Travelogue: Southern Vermont (August 2010)

We have been talking about visiting Vermont in the summer ever since we started the process of moving out east. There’s always been something incredibly romantic about Vermont.
And yet I almost changed our course at the last minute.
I’m not quite sure why, but I had a hard time planning these four nights. I knew the summertime image in my head could be found there (lakes and Adirondack chairs, blueberry bushes, comfy digs), but most of the guidebooks and websites focused on leaf-peeping or skiing–there was little help in terms of how to plan a summer road trip to the state. I have to be honest: I looked through countless hotel websites and got discouraged by a combination of (very) high prices and teddy bears. I fear I’ve gotten too picky, but there were too many inns featuring poster beds, lace, and teddy bears. One room had a mannequin wearing a wedding dress in the corner. Eeek! Of course, now that we’re back, having had an absolutely wonderful visit, I feel silly about all of the whining Aron endured as I combed hotel websites for hours one night.
Indeed (rather, of course) we did have an absolutely wonderful visit. Lakes, blueberries, comfy digs and all.
After work, we picked up our ridiculous looking rental car in midtown. We decided that our brown Nissan Cube resembled an automated espresso machine and it shall forever be named Nespresso to us. Turns out it was a great conservation piece, and is one of the few cars we’ve driven that offered ample headroom for Aron.
Woodstock, where we’d reserved our first two nights, is roughly five hours from Manhattan. We took the Merritt Parkway through Connecticut, stopping at a Roadfood recommendation–Ted’s in Meriden–for famed steamed burgers, once it got dark.
I had made the reservation at Kedron Valley Inn a month or so before and was pretty excited about the find. Still, I had forgotten what it looked like. It all came back to me as we pulled up: the Inn is featured in the famous Anheiser-Busch Christmas commercial–where the Clydesdales pull the sleigh past. Our room was in the main house and was beautiful (no teddy bears) and we noted that it would be perfect in the winter, too; there was a large fireplace and a jacuzzi tub.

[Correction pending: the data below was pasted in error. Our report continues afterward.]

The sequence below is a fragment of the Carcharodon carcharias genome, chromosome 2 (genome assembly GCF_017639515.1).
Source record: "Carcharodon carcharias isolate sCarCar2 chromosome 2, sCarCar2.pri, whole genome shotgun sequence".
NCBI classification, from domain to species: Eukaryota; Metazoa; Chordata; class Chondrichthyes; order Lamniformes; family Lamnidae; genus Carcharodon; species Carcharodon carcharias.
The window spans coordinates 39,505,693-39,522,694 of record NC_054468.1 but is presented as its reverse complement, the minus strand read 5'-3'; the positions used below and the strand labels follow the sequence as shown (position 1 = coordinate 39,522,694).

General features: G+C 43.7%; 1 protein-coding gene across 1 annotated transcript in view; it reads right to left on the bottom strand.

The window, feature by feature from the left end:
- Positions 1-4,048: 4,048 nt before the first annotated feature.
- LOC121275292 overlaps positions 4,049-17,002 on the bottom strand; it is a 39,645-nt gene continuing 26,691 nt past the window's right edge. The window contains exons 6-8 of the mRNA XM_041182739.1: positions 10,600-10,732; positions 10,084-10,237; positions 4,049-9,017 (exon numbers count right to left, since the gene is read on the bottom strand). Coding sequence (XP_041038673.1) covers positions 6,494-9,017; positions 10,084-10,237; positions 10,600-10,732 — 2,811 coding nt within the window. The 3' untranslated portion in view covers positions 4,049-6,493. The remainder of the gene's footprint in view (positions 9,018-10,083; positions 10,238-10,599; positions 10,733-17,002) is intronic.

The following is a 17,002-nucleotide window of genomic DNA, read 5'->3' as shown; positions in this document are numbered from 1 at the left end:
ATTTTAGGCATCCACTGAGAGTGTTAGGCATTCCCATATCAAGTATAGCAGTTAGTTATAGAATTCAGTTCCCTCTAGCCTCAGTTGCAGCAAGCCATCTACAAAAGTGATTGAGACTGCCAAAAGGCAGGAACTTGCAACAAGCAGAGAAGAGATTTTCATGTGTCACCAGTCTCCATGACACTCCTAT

Breakfast each morning was delicious, with maple sausages, fruit coffee cake, hard-boiled eggs, and blueberry yogurt. We took ours out to the large front porch, along with copies of the Boston Globe.
We spent the first day exploring Woodstock and the surrounding towns.
Woodstock has a beautiful downtown, with a lovely town green and a covered bridge to boot. We made our way around the Main street and took our time looking in stores–especially the large F.H. Gillingham & Sons general store, which has been doing business since 1886.
It was hard not to notice, immediately, how friendly everyone was. Folks just started chatting with us–remarking on the water level in the river (they’re due more rain), telling us which egg poachers they prefer (we brought some home), or suggesting a different angle for a photo (“try down the road and you can get the mountains in the background”). It was also noticeably–wonderfully–quiet, and we were confused by the way all the cars stopped for us the second we approached a crosswalk.
We debated whether we should continue to explore or whether it would be better to just relax and take in the concert on the green or share some apple pie with cheddar, but decided that we wanted to see more of the surrounding area–especially as we had arrived so late the night before.
In Quechee, we visited the famous Simon Pierce glassblowing factory (I’d love to try their restaurant next time) and peered down into the Quechee Gorge.
We paused for a lunch at Farmer’s Diner–where our typical diner fare was prepared almost exclusively from local products.
Next, we drove to the town of Norwich to visit the home of King Arthur Flour. Our imaginations ran riot with baked goods and we brought home some fresh supplies.
A few roadside stands and covered bridges later, we were in the town of Hanover–seeing the Dartmouth campus.
Aron kept repeating, “this is beautiful country,” as we stared out the window at red barns, lush green hills, and twinkling bodies of water.
Before returning to our inn, we popped into Harpoon Brewery for a self-guided tour and an extensive tasting. Each visitor can sample four brews in 2-oz portions. There were ten varieties on tap, so our brewmaster was nice enough to pour all ten and we split them between us. We brought home Belgian Pale Ale, Munich Dark, and Hefeweizen–though Harpoon is probably best known for their IPAs.